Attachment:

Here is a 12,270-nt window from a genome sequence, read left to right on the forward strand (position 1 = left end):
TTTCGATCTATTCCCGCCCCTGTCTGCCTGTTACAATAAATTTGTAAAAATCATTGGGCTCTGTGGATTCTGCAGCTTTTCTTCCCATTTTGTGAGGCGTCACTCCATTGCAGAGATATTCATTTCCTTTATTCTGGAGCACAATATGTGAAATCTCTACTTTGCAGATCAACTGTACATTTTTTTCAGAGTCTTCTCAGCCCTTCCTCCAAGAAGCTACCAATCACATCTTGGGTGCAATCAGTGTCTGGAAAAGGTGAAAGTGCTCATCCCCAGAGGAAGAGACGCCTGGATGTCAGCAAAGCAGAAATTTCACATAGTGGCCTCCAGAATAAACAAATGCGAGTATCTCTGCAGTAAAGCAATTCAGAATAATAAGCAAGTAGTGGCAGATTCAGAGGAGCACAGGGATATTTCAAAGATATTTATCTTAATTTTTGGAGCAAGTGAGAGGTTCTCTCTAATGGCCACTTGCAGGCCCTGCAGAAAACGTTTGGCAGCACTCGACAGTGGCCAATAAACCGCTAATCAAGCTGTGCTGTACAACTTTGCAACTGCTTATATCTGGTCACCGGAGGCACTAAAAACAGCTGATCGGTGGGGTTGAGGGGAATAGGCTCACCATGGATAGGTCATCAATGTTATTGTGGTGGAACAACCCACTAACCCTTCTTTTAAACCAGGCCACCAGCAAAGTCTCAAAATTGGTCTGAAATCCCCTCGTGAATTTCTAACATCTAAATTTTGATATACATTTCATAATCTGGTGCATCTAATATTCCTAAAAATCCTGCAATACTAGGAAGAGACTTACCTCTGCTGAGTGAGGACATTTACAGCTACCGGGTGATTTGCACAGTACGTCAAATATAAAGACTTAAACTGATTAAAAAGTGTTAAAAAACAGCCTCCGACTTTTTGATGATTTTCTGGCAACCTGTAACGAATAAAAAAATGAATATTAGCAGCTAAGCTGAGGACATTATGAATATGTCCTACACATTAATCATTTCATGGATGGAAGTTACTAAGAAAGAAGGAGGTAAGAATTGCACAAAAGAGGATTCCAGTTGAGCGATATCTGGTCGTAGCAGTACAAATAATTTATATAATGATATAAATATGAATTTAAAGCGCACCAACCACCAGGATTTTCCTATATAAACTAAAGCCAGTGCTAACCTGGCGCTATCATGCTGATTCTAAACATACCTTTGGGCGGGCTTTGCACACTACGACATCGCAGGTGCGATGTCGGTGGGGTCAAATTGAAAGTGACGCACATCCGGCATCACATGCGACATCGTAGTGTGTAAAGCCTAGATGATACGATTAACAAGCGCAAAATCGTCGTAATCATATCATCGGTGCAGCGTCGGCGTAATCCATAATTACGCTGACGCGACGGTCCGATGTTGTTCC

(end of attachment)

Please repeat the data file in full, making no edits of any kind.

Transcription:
Here is a 12,270-nt window from a genome sequence, read left to right on the forward strand (position 1 = left end):
TTTCGATCTATTCCCGCCCCTGTCTGCCTGTTACAATAAATTTGTAAAAATCATTGGGCTCTGTGGATTCTGCAGCTTTTCTTCCCATTTTGTGAGGCGTCACTCCATTGCAGAGATATTCATTTCCTTTATTCTGGAGCACAATATGTGAAATCTCTACTTTGCAGATCAACTGTACATTTTTTTCAGAGTCTTCTCAGCCCTTCCTCCAAGAAGCTACCAATCACATCTTGGGTGCAATCAGTGTCTGGAAAAGGTGAAAGTGCTCATCCCCAGAGGAAGAGACGCCTGGATGTCAGCAAAGCAGAAATTTCACATAGTGGCCTCCAGAATAAACAAATGCGAGTATCTCTGCAGTAAAGCAATTCAGAATAATAAGCAAGTAGTGGCAGATTCAGAGGAGCACAGGGATATTTCAAAGATATTTATCTTAATTTTTGGAGCAAGTGAGAGGTTCTCTCTAATGGCCACTTGCAGGCCCTGCAGAAAACGTTTGGCAGCACTCGACAGTGGCCAATAAACCGCTAATCAAGCTGTGCTGTACAACTTTGCAACTGCTTATATCTGGTCACCGGAGGCACTAAAAACAGCTGATCGGTGGGGTTGAGGGGAATAGGCTCACCATGGATAGGTCATCAATGTTATTGTGGTGGAACAACCCACTAACCCTTCTTTTAAACCAGGCCACCAGCAAAGTCTCAAAATTGGTCTGAAATCCCCTCGTGAATTTCTAACATCTAAATTTTGATATACATTTCATAATCTGGTGCATCTAATATTCCTAAAAATCCTGCAATACTAGGAAGAGACTTACCTCTGCTGAGTGAGGACATTTACAGCTACCGGGTGATTTGCACAGTACGTCAAATATAAAGACTTAAACTGATTAAAAAGTGTTAAAAAACAGCCTCCGACTTTTTGATGATTTTCTGGCAACCTGTAACGAATAAAAAAATGAATATTAGCAGCTAAGCTGAGGACATTATGAATATGTCCTACACATTAATCATTTCATGGATGGAAGTTACTAAGAAAGAAGGAGGTAAGAATTGCACAAAAGAGGATTCCAGTTGAGCGATATCTGGTCGTAGCAGTACAAATAATTTATATAATGATATAAATATGAATTTAAAGCGCACCAACCACCAGGATTTTCCTATATAAACTAAAGCCAGTGCTAACCTGGCGCTATCATGCTGATTCTAAACATACCTTTGGGCGGGCTTTGCACACTACGACATCGCAGGTGCGATGTCGGTGGGGTCAAATTGAAAGTGACGCACATCCGGCATCACATGCGACATCGTAGTGTGTAAAGCCTAGATGATACGATTAACAAGCGCAAAATCGTCGTAATCATATCATCGGTGCAGCGTCGGCGTAATCCATAATTACGCTGACGCGACGGTCCGATGTTGTTCC